Labour Minister Yolanda Díaz said Glovo had violated a 2021 law requiring riders for food delivery platforms be employees signed to formal labour contracts, not freelancers.
“The full weight of the law will fall on the company,” Díaz told reporters as she announced the sanctions against Glovo.
She accused Glovo of “violating fundamental workers’ rights” and “obstructing the work of labour inspectors”.
“As a result we have taken action against this company by granting official status to over 10,600 workers” and slapped it with a “very high fine of nearly €79 million”, Díaz added.
Glovo said in a statement it would appeal against the government’s “unilateral” decision.
Under the so-called “Rider Law” that came into effect in August 2021, couriers who deliver food, mostly on bicycles and motorcycles, must be recognised as employees instead of being considered self-employed freelancers as before.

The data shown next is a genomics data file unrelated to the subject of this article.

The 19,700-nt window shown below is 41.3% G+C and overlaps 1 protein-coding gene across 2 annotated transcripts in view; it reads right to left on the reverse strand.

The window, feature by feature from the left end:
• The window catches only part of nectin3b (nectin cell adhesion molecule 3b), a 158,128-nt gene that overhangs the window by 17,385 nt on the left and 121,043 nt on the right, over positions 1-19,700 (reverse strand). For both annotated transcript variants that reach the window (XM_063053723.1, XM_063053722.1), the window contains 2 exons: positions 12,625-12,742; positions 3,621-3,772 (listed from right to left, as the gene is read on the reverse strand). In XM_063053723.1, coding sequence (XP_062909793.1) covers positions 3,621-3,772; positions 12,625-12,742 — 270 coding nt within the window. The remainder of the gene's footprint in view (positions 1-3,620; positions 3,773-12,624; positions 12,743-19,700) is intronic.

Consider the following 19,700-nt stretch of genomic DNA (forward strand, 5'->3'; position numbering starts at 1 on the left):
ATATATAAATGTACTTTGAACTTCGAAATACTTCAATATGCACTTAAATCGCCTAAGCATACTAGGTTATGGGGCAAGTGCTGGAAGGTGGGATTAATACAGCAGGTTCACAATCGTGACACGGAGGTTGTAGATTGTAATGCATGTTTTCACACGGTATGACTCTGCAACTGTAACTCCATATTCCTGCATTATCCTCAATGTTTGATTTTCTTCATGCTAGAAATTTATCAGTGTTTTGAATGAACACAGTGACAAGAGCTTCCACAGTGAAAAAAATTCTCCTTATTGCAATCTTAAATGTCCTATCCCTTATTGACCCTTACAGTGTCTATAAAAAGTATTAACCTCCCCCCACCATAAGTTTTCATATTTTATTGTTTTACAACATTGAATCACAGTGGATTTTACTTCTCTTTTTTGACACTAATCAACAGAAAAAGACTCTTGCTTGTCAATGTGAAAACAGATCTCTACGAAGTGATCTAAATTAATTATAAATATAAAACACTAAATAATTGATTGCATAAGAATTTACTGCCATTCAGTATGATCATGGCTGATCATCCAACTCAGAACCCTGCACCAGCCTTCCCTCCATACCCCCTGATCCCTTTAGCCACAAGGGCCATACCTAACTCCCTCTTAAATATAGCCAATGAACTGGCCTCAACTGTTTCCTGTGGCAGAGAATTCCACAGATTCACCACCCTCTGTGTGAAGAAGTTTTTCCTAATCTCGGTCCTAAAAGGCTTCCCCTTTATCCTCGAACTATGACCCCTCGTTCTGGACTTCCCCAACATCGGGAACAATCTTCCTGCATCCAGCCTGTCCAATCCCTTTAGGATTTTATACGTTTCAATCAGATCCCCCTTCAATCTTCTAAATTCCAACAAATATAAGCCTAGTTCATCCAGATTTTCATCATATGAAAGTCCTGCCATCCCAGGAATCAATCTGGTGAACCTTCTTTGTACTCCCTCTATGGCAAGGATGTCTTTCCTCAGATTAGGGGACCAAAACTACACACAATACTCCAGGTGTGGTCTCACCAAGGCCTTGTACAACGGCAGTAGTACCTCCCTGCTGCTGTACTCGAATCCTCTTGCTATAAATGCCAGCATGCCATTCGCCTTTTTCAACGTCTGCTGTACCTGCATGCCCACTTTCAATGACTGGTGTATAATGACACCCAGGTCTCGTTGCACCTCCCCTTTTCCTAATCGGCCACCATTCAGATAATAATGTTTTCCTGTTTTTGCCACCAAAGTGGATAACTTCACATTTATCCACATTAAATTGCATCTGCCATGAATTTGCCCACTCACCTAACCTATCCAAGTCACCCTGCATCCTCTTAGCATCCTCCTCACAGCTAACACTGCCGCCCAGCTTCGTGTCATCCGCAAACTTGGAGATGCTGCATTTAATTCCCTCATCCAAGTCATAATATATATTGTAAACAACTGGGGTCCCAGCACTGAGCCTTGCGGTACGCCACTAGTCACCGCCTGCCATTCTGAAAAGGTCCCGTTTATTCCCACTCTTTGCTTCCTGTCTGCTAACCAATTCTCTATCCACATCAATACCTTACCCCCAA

It is the first European legislation that explicitly regulates the status of delivery workers, who get around on bikes and motorcycles and whose numbers have exploded in recent years, despite precarious working conditions.
This means app-based food delivery firms have to pay employee contributions for benefits like sick leave and protections against dismissal.
Shortly after the law came into effect, London-based food delivery firm Deliveroo announced it was pulling out of Spain.
The European Commission in December introduced a proposal on platform work, which would bring in EU-wide criteria to determine whether a gig worker should be considered an employee.
The proposal still must be approved by EU member states and the European parliament.